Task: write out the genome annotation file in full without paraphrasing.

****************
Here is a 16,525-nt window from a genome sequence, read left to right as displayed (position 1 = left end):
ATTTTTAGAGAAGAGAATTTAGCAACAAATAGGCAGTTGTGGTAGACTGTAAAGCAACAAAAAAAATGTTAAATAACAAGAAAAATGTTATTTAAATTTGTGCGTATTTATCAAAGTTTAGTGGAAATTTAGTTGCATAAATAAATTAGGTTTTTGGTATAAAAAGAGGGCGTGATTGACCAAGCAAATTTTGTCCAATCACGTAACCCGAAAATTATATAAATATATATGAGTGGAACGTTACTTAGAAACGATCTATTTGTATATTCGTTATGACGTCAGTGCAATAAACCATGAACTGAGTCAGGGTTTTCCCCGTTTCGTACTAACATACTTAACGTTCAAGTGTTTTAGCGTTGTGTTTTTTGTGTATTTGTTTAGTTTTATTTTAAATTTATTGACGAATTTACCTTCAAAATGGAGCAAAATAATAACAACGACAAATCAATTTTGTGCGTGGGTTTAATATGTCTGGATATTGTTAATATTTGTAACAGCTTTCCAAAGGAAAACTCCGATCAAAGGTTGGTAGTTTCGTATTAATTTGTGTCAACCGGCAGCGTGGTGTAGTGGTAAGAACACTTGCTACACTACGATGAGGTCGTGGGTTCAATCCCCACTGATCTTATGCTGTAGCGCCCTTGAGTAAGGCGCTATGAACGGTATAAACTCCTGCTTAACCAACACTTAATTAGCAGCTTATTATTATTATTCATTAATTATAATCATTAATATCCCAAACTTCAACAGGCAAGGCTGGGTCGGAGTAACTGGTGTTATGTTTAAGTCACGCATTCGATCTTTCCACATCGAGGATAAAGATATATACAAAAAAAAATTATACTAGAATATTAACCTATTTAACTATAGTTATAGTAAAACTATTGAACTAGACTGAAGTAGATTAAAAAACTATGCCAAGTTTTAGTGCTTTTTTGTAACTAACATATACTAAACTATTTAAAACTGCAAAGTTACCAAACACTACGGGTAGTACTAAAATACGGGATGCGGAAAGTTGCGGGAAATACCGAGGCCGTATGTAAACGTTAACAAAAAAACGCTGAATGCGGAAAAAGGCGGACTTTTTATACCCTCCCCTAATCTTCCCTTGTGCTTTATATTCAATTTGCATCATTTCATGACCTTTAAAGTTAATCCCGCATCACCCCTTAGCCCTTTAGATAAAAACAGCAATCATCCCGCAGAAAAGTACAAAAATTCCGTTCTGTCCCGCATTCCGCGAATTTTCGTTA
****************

Here is a 16,525-nt window from a genome sequence, read left to right as displayed (position 1 = left end):
ATTTTTAGAGAAGAGAATTTAGCAACAAATAGGCAGTTGTGGTAGACTGTAAAGCAACAAAAAAAATGTTAAATAACAAGAAAAATGTTATTTAAATTTGTGCGTATTTATCAAAGTTTAGTGGAAATTTAGTTGCATAAATAAATTAGGTTTTTGGTATAAAAAGAGGGCGTGATTGACCAAGCAAATTTTGTCCAATCACGTAACCCGAAAATTATATAAATATATATGAGTGGAACGTTACTTAGAAACGATCTATTTGTATATTCGTTATGACGTCAGTGCAATAAACCATGAACTGAGTCAGGGTTTTCCCCGTTTCGTACTAACATACTTAACGTTCAAGTGTTTTAGCGTTGTGTTTTTTGTGTATTTGTTTAGTTTTATTTTAAATTTATTGACGAATTTACCTTCAAAATGGAGCAAAATAATAACAACGACAAATCAATTTTGTGCGTGGGTTTAATATGTCTGGATATTGTTAATATTTGTAACAGCTTTCCAAAGGAAAACTCCGATCAAAGGTTGGTAGTTTCGTATTAATTTGTGTCAACCGGCAGCGTGGTGTAGTGGTAAGAACACTTGCTACACTACGATGAGGTCGTGGGTTCAATCCCCACTGATCTTATGCTGTAGCGCCCTTGAGTAAGGCGCTATGAACGGTATAAACTCCTGCTTAACCAACACTTAATTAGCAGCTTATTATTATTATTCATTAATTATAATCATTAATATCCCAAACTTCAACAGGCAAGGCTGGGTCGGAGTAACTGGTGTTATGTTTAAGTCACGCATTCGATCTTTCCACATCGAGGATAAAGATATATACAAAAAAAAATTATACTAGAATATTAACCTATTTAACTATAGTTATAGTAAAACTATTGAACTAGACTGAAGTAGATTAAAAAACTATGCCAAGTTTTAGTGCTTTTTTGTAACTAACATATACTAAACTATTTAAAACTGCAAAGTTACCAAACACTACGGGTAGTACTAAAATACGGGATGCGGAAAGTTGCGGGAAATACCGAGGCCGTATGTAAACGTTAACAAAAAAACGCTGAATGCGGAAAAAGGCGGACTTTTTATACCCTCCCCTAATCTTCCCTTGTGCTTTATATTCAATTTGCATCATTTCATGACCTTTAAAGTTAATCCCGCATCACCCCTTAGCCCTTTAGATAAAAACAGCAATCATCCCGCAGAAAAGTACAAAAATTCCGTTCTGTCCCGCATTCCGCGAATTTTCGTTA